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from The Great Debate:

China as peacemaker

Nuclear escalation on the Korean Peninsula demands creative solutions. With a 2,200-year history of non-aggression, China is in the best position to take the lead — and relieve the United States of a burden it has shouldered for too long.

In fact, no other nation  has had as stable a pattern of world citizenship. Over two millennia, China has not attempted to conquer its neighbors or spread its system of government on any scale remotely comparable to the Romans, Mongols, British, Germans, French, Spanish, Russians, Japanese or even Americans. China does brutally resist the secession of Tibet, which it considers part of its ancient patrimony. But it has not grasped for lands beyond its historical borders.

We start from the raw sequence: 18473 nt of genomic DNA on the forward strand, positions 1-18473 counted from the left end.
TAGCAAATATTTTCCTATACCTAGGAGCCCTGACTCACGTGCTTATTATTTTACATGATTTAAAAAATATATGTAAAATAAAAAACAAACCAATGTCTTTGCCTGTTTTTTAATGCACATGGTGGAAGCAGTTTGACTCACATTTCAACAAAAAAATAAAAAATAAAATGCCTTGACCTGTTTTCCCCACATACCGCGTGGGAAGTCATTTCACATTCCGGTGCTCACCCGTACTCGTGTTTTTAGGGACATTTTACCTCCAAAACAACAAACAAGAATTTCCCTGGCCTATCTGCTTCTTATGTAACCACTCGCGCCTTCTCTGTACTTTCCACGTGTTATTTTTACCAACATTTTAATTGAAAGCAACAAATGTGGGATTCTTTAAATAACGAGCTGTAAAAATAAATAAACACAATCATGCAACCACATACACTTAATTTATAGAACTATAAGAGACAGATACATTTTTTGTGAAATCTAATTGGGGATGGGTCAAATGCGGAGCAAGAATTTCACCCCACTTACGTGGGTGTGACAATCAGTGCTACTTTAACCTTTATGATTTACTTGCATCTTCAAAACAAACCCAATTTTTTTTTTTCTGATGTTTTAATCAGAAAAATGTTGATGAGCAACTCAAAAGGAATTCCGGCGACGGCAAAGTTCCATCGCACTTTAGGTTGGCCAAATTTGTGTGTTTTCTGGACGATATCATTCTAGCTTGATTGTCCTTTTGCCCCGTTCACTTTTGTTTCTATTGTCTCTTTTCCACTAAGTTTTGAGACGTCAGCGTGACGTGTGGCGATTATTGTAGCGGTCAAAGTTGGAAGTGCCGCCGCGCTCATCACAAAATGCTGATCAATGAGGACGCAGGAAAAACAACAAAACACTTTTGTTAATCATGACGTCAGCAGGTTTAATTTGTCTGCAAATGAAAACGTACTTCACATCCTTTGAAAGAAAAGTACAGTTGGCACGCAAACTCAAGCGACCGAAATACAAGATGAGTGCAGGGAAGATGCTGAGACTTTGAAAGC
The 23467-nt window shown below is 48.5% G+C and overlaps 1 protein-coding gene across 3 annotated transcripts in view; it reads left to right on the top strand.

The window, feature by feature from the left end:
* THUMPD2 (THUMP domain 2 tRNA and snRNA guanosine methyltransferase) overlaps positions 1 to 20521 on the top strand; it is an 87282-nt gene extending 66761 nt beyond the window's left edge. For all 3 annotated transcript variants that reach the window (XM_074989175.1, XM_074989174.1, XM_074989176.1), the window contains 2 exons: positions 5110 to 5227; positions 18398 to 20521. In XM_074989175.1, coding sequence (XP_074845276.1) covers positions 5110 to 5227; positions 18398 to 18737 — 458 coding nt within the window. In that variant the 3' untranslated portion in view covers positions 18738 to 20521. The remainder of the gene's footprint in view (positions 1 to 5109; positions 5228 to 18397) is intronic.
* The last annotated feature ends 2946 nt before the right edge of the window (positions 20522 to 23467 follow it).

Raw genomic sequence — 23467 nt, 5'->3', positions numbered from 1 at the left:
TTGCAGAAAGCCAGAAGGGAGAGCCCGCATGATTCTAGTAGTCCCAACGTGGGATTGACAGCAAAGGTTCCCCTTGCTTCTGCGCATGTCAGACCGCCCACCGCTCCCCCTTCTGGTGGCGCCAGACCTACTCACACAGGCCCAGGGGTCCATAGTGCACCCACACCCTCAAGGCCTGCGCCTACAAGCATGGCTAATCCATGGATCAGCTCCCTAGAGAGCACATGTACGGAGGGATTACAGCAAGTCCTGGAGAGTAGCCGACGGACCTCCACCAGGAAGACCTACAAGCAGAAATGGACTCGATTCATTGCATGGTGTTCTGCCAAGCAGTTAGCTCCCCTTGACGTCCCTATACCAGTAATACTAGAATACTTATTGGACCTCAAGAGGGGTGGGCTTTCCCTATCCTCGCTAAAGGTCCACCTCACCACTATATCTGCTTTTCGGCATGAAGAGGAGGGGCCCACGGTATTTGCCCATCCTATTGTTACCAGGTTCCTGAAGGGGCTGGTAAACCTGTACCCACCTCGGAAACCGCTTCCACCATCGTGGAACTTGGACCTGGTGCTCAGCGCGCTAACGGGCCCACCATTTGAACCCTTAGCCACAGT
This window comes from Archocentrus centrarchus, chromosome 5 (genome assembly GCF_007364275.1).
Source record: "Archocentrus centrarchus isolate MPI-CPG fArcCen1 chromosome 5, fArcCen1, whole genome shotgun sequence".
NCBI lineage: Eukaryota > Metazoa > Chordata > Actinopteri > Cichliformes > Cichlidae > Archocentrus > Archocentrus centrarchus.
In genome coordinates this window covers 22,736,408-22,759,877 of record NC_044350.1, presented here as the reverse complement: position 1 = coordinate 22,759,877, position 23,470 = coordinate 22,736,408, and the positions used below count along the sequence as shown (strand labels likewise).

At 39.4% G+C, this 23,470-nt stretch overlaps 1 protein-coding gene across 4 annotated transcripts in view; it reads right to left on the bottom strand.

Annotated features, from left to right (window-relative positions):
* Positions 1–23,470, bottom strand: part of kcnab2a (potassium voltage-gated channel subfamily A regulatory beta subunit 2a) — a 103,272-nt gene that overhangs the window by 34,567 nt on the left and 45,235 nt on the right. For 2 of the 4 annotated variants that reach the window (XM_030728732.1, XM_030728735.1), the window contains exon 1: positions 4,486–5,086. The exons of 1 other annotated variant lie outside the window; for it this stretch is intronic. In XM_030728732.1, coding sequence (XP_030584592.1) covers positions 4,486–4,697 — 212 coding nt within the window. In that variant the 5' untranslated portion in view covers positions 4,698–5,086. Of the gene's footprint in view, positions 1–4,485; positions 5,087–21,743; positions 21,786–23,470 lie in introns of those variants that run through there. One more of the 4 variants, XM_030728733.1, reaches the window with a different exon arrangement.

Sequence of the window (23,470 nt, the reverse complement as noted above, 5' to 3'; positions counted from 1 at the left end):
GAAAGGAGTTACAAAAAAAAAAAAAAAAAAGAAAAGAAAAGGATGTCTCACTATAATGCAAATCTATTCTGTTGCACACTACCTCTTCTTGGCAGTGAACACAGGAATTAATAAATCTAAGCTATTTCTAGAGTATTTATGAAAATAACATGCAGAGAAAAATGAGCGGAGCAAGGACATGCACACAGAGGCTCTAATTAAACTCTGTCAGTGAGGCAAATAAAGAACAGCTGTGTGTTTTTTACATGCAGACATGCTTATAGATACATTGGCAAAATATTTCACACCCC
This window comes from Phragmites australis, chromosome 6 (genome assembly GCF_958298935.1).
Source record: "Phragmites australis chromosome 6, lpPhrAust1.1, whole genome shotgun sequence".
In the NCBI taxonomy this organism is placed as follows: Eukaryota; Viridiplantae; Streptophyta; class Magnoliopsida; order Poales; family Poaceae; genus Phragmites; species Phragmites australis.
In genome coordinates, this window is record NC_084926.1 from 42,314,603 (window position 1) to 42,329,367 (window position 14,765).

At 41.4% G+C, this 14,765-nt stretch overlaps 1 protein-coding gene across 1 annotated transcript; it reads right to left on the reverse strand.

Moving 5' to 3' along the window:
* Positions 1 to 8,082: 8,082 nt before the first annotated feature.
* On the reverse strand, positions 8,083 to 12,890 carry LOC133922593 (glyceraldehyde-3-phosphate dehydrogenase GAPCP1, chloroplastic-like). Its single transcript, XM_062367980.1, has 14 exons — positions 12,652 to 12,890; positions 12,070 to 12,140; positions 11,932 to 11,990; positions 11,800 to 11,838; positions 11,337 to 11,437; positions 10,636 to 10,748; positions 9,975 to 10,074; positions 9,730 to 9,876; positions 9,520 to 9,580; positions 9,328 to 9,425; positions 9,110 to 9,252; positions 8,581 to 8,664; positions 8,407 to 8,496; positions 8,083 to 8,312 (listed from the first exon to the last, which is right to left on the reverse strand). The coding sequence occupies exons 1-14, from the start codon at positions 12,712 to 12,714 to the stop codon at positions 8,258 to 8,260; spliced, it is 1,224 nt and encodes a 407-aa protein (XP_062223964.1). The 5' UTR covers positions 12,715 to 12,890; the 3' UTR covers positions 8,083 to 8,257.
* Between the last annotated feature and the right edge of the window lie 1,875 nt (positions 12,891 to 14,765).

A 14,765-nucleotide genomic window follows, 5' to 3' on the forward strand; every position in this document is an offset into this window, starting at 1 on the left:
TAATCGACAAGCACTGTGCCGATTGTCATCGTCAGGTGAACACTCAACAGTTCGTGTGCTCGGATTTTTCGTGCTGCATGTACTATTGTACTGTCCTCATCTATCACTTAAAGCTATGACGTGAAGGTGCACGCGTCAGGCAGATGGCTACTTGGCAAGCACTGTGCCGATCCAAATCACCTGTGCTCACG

There is no reason to think the Middle Kingdom has merely been biding its time. Indeed, if any nation can be said to have a long-term strategy, it is China. Premier Zhou Enlai, when asked what he thought of the French Revolution of 1789, allegedly replied, “It’s too soon to tell.”

China also has a 2,200-year record of authoritarian rule. Even so, it has become steadily more open — at its own glacial pace. China’s government is more responsive to its people now than it was under the Han, Ming or Qing dynasties, ending in 1911. After a long period of civil war in the first half of the 20th century, worsened by a brutal Japanese occupation, the dictator Mao Zedong restored order.

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